I can imagine two scenarios were such functionality would prove useful:
a) A very common mistake by newcomers to OpenTK/Tao is cleaning up OpenGL resources in finalizers. Instant crash and it's not obvious what the problem is (the finalizer running on a different thread) unless you are experienced with both OpenGL and .Net.

b) Possible resource leaks stemming from the assumption that the Garbage Collector will clean up all allocated resources (again, the difference between the managed and unmanaged resource pools is not obvious unless you have read up on .Net interop). The object is cleaned, but allocated textures are not, consuming memory until the application is terminated (the driver will move them out of video memory, but still they are leaked resources).

While both can be overcome, it would be nice to avoid such issues in the first place.

In reality, an implementation based on the GC would be orthogonal to resouce management logic. It wouldn't alleviate the need to manage e.g. textures manually (like your DDSManager, probably using reference counts or some other method and preferrably out of the main loop) , but rather it would safeguard against leaking resources by fitting better in the GC-ed .Net paradigm.

All this assuming it's possible to hack the GC like this in a cross-platform way, which is something I'm going to try soon.

Inertia's picture

As long as it remains optional to use the feature I won't complain ;) It sure will become handy once there's a reliable implementation, for example one could also cleanup VBO after this principle. Another advantage of your approach is, that when changing levels in a game the previously loaded textures could be re-used, the unused ones will be GC at some later point. In my approach you have to clear all and reload all textures from disk.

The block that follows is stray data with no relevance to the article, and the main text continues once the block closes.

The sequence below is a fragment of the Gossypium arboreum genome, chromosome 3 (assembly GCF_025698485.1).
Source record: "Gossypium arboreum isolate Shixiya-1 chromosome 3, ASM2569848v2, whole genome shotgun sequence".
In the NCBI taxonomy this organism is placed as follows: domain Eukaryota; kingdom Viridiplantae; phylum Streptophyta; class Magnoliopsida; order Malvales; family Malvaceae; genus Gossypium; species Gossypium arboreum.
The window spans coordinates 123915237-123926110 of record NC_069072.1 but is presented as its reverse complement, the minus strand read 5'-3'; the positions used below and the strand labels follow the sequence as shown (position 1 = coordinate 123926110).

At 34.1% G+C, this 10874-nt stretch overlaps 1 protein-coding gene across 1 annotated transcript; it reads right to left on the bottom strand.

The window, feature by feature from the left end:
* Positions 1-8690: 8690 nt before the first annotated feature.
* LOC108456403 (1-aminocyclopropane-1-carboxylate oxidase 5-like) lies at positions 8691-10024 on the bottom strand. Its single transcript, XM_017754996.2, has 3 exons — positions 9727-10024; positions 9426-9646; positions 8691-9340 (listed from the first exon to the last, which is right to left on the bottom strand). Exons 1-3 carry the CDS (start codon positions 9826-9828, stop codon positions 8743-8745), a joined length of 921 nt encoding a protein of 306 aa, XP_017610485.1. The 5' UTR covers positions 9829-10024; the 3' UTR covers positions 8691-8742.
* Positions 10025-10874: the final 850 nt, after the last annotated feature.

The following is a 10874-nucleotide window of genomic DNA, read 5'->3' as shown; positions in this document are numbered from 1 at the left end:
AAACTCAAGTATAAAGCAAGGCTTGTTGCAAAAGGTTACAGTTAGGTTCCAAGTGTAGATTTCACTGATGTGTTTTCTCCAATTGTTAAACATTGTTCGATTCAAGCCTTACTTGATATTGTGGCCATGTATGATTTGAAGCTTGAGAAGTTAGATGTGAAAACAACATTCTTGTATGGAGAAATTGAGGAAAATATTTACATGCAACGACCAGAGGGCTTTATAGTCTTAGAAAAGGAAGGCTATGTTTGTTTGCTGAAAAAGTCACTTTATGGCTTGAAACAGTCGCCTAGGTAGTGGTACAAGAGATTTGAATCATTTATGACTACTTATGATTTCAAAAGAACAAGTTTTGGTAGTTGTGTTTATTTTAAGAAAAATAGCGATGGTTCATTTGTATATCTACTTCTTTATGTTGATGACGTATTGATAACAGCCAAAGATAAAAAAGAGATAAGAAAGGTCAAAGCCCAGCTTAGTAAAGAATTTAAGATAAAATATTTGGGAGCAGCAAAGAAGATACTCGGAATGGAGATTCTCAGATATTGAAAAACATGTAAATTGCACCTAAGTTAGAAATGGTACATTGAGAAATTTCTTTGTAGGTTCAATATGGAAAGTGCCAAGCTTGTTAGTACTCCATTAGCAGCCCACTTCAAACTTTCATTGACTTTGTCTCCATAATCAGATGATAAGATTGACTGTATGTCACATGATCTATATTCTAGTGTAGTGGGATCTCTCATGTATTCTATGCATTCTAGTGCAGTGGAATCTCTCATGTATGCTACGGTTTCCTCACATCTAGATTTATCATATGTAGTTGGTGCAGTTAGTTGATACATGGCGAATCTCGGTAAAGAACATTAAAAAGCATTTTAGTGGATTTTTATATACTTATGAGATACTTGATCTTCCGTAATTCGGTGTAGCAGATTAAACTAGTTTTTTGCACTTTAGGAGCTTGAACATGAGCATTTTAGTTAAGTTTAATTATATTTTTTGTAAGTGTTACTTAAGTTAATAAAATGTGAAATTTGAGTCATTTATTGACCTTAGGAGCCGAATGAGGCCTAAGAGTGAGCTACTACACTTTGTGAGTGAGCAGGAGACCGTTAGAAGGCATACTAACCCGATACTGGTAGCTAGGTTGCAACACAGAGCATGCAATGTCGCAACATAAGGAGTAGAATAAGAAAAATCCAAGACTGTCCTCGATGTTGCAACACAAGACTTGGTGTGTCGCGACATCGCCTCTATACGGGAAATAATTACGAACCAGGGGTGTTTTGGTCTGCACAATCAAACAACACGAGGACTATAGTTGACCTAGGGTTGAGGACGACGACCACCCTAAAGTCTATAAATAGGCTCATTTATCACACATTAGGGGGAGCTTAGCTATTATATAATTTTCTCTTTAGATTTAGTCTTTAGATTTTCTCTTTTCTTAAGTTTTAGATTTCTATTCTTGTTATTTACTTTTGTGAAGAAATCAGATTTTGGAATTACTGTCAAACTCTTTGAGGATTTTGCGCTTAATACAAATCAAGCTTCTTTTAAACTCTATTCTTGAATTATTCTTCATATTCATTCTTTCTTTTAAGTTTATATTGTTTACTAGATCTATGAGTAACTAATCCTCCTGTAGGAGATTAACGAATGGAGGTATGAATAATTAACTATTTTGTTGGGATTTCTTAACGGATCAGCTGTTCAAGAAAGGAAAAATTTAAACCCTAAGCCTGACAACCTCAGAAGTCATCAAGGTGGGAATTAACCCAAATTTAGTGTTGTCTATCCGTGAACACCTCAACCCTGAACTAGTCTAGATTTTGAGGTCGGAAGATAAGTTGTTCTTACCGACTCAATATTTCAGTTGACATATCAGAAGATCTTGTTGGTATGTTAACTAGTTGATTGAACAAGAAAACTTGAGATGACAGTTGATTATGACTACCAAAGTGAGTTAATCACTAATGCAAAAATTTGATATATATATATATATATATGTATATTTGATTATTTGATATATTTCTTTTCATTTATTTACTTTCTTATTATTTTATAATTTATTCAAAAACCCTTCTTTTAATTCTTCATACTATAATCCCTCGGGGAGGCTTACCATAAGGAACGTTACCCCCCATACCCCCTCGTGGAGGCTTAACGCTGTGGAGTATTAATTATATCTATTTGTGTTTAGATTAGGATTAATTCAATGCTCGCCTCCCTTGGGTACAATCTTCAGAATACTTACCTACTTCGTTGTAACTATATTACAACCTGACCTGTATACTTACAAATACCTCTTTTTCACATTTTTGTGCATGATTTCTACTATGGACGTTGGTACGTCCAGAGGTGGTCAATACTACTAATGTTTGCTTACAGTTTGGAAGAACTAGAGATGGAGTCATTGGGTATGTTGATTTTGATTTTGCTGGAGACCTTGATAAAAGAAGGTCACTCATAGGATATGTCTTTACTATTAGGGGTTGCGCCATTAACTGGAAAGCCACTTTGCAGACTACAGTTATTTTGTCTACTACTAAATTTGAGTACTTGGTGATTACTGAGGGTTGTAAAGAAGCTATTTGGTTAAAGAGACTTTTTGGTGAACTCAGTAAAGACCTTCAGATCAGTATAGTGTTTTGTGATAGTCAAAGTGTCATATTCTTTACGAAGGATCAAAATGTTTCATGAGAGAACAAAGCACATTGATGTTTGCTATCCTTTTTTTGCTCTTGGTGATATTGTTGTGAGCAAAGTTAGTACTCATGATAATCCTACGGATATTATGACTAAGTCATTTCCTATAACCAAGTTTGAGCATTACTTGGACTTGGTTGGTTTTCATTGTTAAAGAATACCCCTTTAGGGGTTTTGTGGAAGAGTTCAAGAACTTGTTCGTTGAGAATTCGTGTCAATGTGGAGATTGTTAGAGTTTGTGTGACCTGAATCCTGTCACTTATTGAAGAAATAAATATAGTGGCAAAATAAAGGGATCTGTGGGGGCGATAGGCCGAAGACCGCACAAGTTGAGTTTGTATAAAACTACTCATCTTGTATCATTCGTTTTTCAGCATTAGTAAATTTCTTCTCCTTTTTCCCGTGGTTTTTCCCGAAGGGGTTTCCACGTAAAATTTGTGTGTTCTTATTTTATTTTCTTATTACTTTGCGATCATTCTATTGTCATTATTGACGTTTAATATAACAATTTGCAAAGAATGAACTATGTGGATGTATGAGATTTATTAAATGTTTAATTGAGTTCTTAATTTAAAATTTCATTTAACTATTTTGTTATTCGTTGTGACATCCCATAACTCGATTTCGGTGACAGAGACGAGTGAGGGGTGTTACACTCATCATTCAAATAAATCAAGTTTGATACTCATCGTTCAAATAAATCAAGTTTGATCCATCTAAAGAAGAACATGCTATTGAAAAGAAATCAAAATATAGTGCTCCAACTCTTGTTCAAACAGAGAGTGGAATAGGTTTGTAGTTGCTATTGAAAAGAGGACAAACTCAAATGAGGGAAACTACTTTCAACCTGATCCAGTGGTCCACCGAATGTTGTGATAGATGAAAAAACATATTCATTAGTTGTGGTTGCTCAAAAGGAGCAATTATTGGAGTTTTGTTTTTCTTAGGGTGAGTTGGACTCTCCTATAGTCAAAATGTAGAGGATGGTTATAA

No idea how to solve the a)-e) Problems mentioned above atm though.

the Fiddler.'s picture

A user of the Tao Framework implemented this idea with promising results. He wrote wrappers for OpenGL resources and implemented the disposable pattern like this:

private void Dispose(bool manual)
{
    if (!disposed)
    {
        if (manual)
        {
             Gl.glDeleteTextures(1, ref _tid);
             GC.SuppressFinalize(this);
             disposed = true;
        }
        else
        {
            GC.KeepAlive(SimpleOpenGlControl.DisposingQueue);
            SimpleOpenGlControl.DisposingQueue.Enqueue(this);
        }
    }
}

SimpleOpenGlControl.DisposingQueue is a queue that holds references to OpenGL resources. It is visited regularly during program execution, disposing data contained therein. Note that the 'else' clause will never be executed, unless you actually forget to release resources. This is the best of both worlds: you can release resources manually (with no performance hit), but the garbage collector will still clean up after you if you forget something. Even better, the implementation is dead simple!

Now, we only need to find out how to handle multiple OpenGL contexts.

Anonymous's picture

Bene from TAO Forum here:

There is mistake in the snipped:
disposed = true;

should go into the if (manual) {...} Block

Else the whole stuff would never be executed anymore (first if)

the Fiddler.'s picture

Thanks, corrected!